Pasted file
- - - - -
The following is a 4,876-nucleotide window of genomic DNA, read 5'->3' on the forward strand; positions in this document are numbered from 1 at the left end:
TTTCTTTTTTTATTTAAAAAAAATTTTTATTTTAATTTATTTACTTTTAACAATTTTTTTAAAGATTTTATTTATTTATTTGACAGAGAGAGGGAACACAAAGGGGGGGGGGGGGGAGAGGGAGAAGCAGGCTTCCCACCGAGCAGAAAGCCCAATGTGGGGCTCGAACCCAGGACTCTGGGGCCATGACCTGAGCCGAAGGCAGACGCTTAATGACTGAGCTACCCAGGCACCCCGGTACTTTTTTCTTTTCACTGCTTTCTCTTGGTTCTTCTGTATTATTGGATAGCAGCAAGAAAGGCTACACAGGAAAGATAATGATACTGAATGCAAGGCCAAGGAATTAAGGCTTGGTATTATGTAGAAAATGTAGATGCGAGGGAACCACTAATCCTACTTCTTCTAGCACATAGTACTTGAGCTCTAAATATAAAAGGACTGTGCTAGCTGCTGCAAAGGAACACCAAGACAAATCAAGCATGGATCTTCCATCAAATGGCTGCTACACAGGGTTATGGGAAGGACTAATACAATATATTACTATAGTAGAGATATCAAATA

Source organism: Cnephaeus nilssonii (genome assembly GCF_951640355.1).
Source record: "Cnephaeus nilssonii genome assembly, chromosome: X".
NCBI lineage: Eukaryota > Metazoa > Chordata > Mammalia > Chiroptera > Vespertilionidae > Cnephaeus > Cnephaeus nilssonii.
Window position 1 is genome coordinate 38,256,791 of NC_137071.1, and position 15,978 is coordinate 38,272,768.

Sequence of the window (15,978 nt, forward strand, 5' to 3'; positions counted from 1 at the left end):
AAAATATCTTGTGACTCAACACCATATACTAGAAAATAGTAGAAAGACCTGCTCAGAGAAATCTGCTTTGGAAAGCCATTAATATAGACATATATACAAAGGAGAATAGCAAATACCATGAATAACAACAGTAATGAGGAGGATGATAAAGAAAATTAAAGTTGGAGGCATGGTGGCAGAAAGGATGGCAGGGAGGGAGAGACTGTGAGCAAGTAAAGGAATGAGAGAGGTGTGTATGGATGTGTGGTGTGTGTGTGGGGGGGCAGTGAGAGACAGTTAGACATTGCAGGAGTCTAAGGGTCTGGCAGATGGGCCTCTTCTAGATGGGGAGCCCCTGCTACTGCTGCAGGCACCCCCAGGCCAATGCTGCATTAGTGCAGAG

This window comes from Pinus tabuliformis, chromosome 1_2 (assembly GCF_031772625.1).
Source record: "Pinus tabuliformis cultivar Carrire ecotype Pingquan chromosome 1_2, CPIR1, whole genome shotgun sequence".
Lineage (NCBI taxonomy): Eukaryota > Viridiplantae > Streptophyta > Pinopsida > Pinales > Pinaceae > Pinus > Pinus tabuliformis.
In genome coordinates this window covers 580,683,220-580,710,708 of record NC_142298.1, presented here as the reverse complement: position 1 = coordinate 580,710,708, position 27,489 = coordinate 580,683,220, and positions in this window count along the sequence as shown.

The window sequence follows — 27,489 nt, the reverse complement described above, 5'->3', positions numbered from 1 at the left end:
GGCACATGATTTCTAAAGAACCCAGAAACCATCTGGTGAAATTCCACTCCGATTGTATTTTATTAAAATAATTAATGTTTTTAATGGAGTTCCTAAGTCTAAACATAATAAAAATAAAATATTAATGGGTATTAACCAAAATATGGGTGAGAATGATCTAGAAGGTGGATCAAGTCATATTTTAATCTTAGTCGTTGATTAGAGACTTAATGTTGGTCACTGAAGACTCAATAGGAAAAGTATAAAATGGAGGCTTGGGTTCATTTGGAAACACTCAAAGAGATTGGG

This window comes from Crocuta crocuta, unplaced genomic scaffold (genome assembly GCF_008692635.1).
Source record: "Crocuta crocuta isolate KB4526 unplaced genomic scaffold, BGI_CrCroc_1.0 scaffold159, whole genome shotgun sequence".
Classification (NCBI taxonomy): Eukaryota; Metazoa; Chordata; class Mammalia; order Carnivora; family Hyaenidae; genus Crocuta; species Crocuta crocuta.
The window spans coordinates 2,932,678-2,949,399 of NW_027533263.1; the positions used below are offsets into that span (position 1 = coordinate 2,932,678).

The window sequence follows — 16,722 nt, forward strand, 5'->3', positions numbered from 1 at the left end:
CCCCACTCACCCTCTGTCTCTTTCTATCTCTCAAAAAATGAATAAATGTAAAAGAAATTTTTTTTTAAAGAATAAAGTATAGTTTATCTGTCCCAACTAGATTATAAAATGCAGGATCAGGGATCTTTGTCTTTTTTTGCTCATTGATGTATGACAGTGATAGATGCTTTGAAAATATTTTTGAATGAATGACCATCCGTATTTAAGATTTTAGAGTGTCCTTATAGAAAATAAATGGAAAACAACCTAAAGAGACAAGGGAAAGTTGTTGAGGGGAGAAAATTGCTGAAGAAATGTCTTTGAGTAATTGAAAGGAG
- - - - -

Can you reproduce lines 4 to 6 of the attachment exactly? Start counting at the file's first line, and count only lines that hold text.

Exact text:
Source record: "Cnephaeus nilssonii genome assembly, chromosome: X".
NCBI lineage: Eukaryota > Metazoa > Chordata > Mammalia > Chiroptera > Vespertilionidae > Cnephaeus > Cnephaeus nilssonii.
Window position 1 is genome coordinate 38,256,791 of NC_137071.1, and position 15,978 is coordinate 38,272,768.